Sarah felt her face flush, like it had at Angie’s. “Um, a guy asked me for directions.”
Like Angie, John furrowed his brows. The wind gusted. The snow blower started to putter, distracting him, and with a gloved thumb, John revved it.
Sarah repeated herself, louder this time. “A guy asked me to look at a map. He was playing with something in his lap,” she said, and swallowed hard. “It was furry.”
There, I said it. Sarah thought, relieved, and knew John, like Angie, would give her a hug. Call the police.
Yet, as Sarah looked at her brother, he put his hand to his ear and shook his head. He hadn’t heard and she lost her confidence. In a voice as loud as she could muster, she said, “Never mind. I’ll see you at home.”
Sarah left him, trudging the deep snow down the slight hill in the Dietz’s back yard, where just beyond, beside the Bank’s family garage and driveway, she arrived beside her house.
At the dividing fence, Sarah opened the gate, entering her backyard, traipsing in the un-shoveled snow in front of the large, low kitchen windows. Underneath the covered back porch, Sarah stepped up two cement steps, dusted with snow, and, placing her hand on the knob, peered through the panes of the hunter green door. Her grandmother, staying with Sarah and her brothers while their parents traveled, had seen her pass in front of the kitchen windows. She stood now just inside the narrow back hallway, her eyes lit up at the sight of her youngest grandchild, back from her errand.
Tell Nan! Sarah’s mind raced.
Sarah turned the knob, opened the door, and stepped in. Nan’s outfit caught Sarah off guard, her sweater being so similar in color and style to Angie’s.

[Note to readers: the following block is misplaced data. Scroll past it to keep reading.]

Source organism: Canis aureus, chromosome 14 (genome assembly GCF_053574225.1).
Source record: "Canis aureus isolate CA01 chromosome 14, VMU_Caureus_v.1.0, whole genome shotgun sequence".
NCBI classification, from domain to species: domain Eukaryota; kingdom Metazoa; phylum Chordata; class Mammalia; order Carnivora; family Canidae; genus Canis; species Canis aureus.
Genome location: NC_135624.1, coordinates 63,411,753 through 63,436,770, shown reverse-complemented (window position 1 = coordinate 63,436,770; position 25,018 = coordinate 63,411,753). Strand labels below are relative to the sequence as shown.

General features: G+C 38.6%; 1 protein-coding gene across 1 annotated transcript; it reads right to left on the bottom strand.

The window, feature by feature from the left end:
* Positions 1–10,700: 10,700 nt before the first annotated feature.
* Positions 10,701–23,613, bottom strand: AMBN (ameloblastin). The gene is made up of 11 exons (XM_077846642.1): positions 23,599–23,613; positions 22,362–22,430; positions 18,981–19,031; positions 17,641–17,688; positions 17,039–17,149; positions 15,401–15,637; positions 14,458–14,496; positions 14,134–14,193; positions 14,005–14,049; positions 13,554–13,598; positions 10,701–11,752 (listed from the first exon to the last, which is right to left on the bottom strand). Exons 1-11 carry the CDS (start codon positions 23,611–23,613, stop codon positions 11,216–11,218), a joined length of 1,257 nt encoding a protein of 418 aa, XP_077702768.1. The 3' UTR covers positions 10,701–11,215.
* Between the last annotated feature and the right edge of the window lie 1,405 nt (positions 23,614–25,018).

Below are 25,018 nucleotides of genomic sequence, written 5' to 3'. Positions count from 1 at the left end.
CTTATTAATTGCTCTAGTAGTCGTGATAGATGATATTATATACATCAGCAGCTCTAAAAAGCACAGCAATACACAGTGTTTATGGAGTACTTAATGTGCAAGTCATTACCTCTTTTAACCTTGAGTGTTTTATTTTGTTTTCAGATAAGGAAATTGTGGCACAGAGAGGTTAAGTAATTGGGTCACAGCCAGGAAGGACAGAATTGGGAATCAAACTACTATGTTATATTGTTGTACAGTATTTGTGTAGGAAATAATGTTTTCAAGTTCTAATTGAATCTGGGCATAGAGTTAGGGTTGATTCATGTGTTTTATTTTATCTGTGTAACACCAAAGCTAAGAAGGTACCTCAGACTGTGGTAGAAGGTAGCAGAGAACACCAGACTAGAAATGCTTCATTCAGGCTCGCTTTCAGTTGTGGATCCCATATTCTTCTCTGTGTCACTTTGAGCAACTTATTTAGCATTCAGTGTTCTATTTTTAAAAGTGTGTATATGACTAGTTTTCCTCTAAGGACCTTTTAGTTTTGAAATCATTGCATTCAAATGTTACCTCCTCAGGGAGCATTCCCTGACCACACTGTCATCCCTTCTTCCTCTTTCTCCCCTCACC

“Glad you’re home,” Nan said, looking happy to greet her. “It’s just about dark.”
Sarah was glad to be home but felt different than when she’d left.
Her mind spun. Tell Nan!
Hunching over to untie the laces of her boots, she released them off at the heel with the help of the carpet, and placed them in front of the radiator, which rattled and cranked. She took off her coat and hanging it on the hook, caught her reflection in the mirror hanging on the wall.
She turned to Nan.
Tell her, Sarah.
But the thought of divulging something so ugly to her grandmother made Sarah shiver.
“Aw, take off your wet snow pants, Sarah,” Nan said, “I’ll give you a hug.”
The thought of her snow pants made Sarah feel like vomiting.The man had liked them.
Sarah unsnapped the suspenders, feeling like she might vomit. She pushed them down to her ankles and quickly stepped out, taking turns with each foot.
Nan outstretched her arms. “Come here, honey.”
Sarah fell into her grandmother.
“You’re cold, Sarah,” she said, rubbing her back.
Sarah wanted to cry. More than you realize.
Sarah felt the round pocket watch, which hung from Nan’s neck. It had been Sarah’s grandfathers’ and reminded Sarah of him as well as the sweet smell of his burning cigar. She drew closer.
Tell Nan. Sarah told herself, knowing her grandmother would keep hugging her. Call the police.
But suddenly, Nan drew a part.
Placing her hands on Sarah’s shoulders at arm’s length, she said, “Dinner’s almost ready, honey. I’ll just stir that milk in the mashed potatoes and we’ll be ready.”
“The milk!”Sarah said aloud.
She’d forgotten all about it. Tell her, now!
“Nan,” Sarah began, looking at her grandmother’s bright blue eyes.
Staring at her grandmother, though, Sarah couldn’t bring herself to divulge what had happened and instead looked down at her wet socking feet.
“I lost the money,” she said, making up an excuse and mumbling something about the wind carrying it away.
Nan laughed, and gave Sarah a pat on the head. Lifting her chin, she said, “Don’t worry. We can get along without it, come along. We’ll get started and John will be home soon.”
Sarah felt the moment when she could tell Nan– the chance she’d had like with Angie and John, disappeared as fast as it came. She followed her grandmother toward the kitchen, passing the small, turquoise colored wooden desk. It had been Sarah’s mother’s, at her same age. The telephone on it made Sarah pause.
Mom will call, Sarah thought.I can tell her then.
Sarah turned and entering the kitchen, inhaled the familiar aroma of salmon loaf, one of her favorite meals her grandmother prepared. Nan had promised to make it. Nan always kept her word and it was then that Sarah first kept a secret.